Lino Becerra1,2, Gary Brenner2,3, James Bishop1, Pei-Ching Chang1, Hae-Sook Shin3, Aimei Yang4, Michael Baratta4, Patrick Monahan4, Edward Boyden4,5, David Borsook1,2
1A. Martinos Center, Massachusetts General Hospital, Boston, MA, USA; 2Harvard Medical School, Boston, MA, USA; 3Anesthesiology & Critical Care, Massachusetts General Hospital, Boston, MA, USA; 4Media Laboratory, Massachusetts Institute of Technology, Cambridge, MA, USA; 5Biological Engineering, Massachusetts Institute of Technology, Cambridge, MA, USA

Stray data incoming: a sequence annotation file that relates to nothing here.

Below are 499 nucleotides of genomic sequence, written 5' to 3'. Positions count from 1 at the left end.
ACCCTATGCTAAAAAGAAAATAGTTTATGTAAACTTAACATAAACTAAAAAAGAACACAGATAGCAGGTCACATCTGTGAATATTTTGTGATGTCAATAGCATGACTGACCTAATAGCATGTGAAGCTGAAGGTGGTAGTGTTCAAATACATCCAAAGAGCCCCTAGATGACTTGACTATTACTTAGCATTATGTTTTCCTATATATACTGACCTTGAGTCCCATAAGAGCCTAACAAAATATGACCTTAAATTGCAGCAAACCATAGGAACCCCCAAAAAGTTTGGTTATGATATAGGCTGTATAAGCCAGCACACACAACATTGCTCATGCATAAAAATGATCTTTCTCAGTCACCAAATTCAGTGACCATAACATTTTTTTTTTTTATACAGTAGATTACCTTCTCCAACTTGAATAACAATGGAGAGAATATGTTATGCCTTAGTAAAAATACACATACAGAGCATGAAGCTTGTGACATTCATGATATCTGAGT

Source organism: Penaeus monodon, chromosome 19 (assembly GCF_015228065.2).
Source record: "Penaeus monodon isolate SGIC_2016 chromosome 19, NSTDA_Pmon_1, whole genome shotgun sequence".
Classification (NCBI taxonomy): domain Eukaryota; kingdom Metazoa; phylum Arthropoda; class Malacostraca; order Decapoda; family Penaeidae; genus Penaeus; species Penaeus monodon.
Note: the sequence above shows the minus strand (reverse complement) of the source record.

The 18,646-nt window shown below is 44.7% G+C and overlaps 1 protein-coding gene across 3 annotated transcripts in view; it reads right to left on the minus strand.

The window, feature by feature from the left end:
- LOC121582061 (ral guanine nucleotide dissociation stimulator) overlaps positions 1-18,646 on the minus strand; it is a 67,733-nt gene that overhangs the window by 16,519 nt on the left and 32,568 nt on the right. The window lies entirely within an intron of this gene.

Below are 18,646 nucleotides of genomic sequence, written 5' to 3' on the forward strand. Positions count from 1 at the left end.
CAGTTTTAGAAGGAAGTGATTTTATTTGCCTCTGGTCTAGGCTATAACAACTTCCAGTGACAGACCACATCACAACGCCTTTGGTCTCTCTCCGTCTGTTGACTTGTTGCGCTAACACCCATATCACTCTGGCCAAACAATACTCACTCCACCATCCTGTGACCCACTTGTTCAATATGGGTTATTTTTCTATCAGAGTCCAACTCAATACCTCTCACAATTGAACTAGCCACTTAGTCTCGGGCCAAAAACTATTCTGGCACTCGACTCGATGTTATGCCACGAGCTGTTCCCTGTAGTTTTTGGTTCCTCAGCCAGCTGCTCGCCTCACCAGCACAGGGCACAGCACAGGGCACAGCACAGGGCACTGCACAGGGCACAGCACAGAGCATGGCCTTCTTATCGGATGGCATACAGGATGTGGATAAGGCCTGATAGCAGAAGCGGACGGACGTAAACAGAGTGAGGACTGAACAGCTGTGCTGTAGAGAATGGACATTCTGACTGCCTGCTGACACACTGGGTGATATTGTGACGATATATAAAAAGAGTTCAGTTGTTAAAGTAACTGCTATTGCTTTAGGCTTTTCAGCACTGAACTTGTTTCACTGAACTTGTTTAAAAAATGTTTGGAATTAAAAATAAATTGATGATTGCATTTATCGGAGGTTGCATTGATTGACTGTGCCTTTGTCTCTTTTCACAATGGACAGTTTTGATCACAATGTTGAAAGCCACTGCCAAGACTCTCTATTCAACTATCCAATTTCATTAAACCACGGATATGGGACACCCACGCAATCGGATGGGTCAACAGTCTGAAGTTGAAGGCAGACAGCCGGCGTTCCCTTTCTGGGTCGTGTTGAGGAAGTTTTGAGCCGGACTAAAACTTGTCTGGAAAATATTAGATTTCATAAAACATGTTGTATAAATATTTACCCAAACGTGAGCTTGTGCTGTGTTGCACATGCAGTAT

In fMRI studies, positive activation is associated with increased neuronal firing. Negative (deactivation) fMRI BOLD signals have been indirectly associated with inhibition. Using opto-genetic techniques neurons in rat cingulate and somatosensory cortices were trasfected to be photosensitive. Specifically, cingulate neurons were inhibited upon optical stimulation while somatosensory neurons were excited when illuminated. Positive BOLD signal changes were observed in somatosensory cortex while negative ones were observed in cingulate cortex upon illumination. Furthermore, inhibition of cingulate resulted in fMRI activation of other structures. This work confirms that neuronal excitation results in positive BOLD signals and neuronal inhibition produces negative BOLD signals.